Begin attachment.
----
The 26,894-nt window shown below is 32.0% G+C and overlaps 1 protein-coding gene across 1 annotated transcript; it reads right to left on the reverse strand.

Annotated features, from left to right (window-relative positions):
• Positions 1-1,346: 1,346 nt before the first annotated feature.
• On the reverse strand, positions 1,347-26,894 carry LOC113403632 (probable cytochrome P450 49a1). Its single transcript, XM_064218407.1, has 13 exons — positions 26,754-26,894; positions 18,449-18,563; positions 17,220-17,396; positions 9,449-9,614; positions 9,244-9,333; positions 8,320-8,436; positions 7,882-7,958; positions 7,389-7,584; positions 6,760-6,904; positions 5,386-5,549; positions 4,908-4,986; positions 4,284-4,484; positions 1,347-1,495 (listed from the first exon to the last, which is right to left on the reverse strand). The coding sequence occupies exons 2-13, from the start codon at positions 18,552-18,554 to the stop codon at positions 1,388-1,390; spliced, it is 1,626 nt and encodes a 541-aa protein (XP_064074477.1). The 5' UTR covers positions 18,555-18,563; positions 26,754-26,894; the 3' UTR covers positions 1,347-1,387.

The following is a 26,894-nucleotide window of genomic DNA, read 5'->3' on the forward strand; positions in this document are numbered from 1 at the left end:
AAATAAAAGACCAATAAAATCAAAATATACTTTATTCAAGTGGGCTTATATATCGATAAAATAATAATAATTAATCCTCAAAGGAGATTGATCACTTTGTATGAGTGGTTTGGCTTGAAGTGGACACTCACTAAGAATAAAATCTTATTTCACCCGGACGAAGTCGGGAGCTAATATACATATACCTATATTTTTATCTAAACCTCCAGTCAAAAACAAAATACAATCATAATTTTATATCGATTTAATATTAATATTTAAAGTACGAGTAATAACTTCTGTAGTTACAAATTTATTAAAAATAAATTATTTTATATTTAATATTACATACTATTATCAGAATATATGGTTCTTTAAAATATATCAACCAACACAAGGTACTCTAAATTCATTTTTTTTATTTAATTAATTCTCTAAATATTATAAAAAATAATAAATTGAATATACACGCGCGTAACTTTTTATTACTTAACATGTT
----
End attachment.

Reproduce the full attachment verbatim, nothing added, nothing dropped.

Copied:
The 26,894-nt window shown below is 32.0% G+C and overlaps 1 protein-coding gene across 1 annotated transcript; it reads right to left on the reverse strand.

Annotated features, from left to right (window-relative positions):
• Positions 1-1,346: 1,346 nt before the first annotated feature.
• On the reverse strand, positions 1,347-26,894 carry LOC113403632 (probable cytochrome P450 49a1). Its single transcript, XM_064218407.1, has 13 exons — positions 26,754-26,894; positions 18,449-18,563; positions 17,220-17,396; positions 9,449-9,614; positions 9,244-9,333; positions 8,320-8,436; positions 7,882-7,958; positions 7,389-7,584; positions 6,760-6,904; positions 5,386-5,549; positions 4,908-4,986; positions 4,284-4,484; positions 1,347-1,495 (listed from the first exon to the last, which is right to left on the reverse strand). The coding sequence occupies exons 2-13, from the start codon at positions 18,552-18,554 to the stop codon at positions 1,388-1,390; spliced, it is 1,626 nt and encodes a 541-aa protein (XP_064074477.1). The 5' UTR covers positions 18,555-18,563; positions 26,754-26,894; the 3' UTR covers positions 1,347-1,387.

The following is a 26,894-nucleotide window of genomic DNA, read 5'->3' on the forward strand; positions in this document are numbered from 1 at the left end:
AAATAAAAGACCAATAAAATCAAAATATACTTTATTCAAGTGGGCTTATATATCGATAAAATAATAATAATTAATCCTCAAAGGAGATTGATCACTTTGTATGAGTGGTTTGGCTTGAAGTGGACACTCACTAAGAATAAAATCTTATTTCACCCGGACGAAGTCGGGAGCTAATATACATATACCTATATTTTTATCTAAACCTCCAGTCAAAAACAAAATACAATCATAATTTTATATCGATTTAATATTAATATTTAAAGTACGAGTAATAACTTCTGTAGTTACAAATTTATTAAAAATAAATTATTTTATATTTAATATTACATACTATTATCAGAATATATGGTTCTTTAAAATATATCAACCAACACAAGGTACTCTAAATTCATTTTTTTTATTTAATTAATTCTCTAAATATTATAAAAAATAATAAATTGAATATACACGCGCGTAACTTTTTATTACTTAACATGTT